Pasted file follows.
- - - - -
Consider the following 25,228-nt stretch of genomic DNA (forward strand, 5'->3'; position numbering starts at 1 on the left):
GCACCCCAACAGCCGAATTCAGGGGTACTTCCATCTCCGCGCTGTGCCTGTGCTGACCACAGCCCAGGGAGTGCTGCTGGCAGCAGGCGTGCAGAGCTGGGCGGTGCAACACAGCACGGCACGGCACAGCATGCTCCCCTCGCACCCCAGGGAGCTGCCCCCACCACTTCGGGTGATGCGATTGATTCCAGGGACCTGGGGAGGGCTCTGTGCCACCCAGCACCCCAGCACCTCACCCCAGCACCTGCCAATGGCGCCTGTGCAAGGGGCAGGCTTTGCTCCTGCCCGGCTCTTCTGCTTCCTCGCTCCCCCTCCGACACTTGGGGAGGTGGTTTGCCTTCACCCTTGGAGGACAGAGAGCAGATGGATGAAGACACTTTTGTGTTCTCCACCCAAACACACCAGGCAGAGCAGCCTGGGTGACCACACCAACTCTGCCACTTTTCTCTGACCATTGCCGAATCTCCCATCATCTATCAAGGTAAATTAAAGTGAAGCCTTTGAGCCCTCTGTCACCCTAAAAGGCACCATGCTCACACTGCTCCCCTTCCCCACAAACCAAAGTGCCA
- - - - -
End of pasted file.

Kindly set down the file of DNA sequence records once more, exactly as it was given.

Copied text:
Consider the following 25,228-nt stretch of genomic DNA (forward strand, 5'->3'; position numbering starts at 1 on the left):
GCACCCCAACAGCCGAATTCAGGGGTACTTCCATCTCCGCGCTGTGCCTGTGCTGACCACAGCCCAGGGAGTGCTGCTGGCAGCAGGCGTGCAGAGCTGGGCGGTGCAACACAGCACGGCACGGCACAGCATGCTCCCCTCGCACCCCAGGGAGCTGCCCCCACCACTTCGGGTGATGCGATTGATTCCAGGGACCTGGGGAGGGCTCTGTGCCACCCAGCACCCCAGCACCTCACCCCAGCACCTGCCAATGGCGCCTGTGCAAGGGGCAGGCTTTGCTCCTGCCCGGCTCTTCTGCTTCCTCGCTCCCCCTCCGACACTTGGGGAGGTGGTTTGCCTTCACCCTTGGAGGACAGAGAGCAGATGGATGAAGACACTTTTGTGTTCTCCACCCAAACACACCAGGCAGAGCAGCCTGGGTGACCACACCAACTCTGCCACTTTTCTCTGACCATTGCCGAATCTCCCATCATCTATCAAGGTAAATTAAAGTGAAGCCTTTGAGCCCTCTGTCACCCTAAAAGGCACCATGCTCACACTGCTCCCCTTCCCCACAAACCAAAGTGCCA